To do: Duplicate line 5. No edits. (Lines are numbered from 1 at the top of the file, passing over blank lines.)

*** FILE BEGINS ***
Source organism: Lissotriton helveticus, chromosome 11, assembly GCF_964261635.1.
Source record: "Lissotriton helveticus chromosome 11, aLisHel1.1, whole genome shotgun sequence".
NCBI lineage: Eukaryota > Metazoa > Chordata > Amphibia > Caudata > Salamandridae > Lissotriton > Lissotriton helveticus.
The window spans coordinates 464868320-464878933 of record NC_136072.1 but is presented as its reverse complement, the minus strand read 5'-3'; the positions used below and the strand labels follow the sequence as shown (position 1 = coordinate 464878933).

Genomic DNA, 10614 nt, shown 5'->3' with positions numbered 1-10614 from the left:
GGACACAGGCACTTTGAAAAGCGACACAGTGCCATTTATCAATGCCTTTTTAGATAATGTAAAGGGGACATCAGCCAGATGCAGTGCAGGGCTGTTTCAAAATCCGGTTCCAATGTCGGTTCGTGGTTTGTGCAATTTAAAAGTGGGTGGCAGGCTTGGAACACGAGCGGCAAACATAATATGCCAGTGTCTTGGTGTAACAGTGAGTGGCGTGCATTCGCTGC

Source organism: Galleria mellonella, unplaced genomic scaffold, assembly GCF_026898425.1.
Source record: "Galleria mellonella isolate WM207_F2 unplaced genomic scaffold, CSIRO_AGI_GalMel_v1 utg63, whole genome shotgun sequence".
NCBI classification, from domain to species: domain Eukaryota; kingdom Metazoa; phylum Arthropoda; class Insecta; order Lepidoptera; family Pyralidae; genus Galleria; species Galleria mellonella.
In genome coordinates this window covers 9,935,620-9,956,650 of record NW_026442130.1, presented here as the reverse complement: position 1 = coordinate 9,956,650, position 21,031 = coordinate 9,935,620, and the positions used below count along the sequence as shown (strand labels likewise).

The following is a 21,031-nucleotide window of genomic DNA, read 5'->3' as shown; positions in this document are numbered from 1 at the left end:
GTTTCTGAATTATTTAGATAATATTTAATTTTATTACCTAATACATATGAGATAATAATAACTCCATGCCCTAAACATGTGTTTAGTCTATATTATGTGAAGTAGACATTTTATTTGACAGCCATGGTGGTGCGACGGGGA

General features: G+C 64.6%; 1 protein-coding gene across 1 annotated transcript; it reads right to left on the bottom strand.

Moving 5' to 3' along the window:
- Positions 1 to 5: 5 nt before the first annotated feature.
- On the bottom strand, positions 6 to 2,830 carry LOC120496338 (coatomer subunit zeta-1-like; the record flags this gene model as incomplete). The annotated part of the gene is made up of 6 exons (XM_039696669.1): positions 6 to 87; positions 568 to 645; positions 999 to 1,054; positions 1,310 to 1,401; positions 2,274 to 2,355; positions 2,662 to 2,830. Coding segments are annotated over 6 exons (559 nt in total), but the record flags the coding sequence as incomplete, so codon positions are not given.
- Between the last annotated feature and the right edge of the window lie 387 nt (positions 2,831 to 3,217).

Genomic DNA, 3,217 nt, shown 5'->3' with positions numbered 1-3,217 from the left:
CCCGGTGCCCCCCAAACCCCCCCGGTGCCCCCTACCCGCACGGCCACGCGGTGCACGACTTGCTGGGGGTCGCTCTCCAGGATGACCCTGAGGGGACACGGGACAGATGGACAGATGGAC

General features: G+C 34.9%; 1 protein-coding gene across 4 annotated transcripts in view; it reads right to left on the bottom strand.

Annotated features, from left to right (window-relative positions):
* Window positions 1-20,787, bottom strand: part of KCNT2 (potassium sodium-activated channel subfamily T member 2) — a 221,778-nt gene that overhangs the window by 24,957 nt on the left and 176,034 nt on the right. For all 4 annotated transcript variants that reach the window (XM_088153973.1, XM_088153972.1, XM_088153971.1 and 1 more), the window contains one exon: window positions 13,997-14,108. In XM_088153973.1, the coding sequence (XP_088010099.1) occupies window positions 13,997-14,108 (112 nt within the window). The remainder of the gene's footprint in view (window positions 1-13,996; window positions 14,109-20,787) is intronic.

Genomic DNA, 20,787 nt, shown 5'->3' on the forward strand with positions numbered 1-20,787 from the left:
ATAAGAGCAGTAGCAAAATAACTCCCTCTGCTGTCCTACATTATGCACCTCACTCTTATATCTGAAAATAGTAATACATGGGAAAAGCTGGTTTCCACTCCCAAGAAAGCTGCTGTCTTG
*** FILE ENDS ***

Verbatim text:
Genomic DNA, 10614 nt, shown 5'->3' with positions numbered 1-10614 from the left: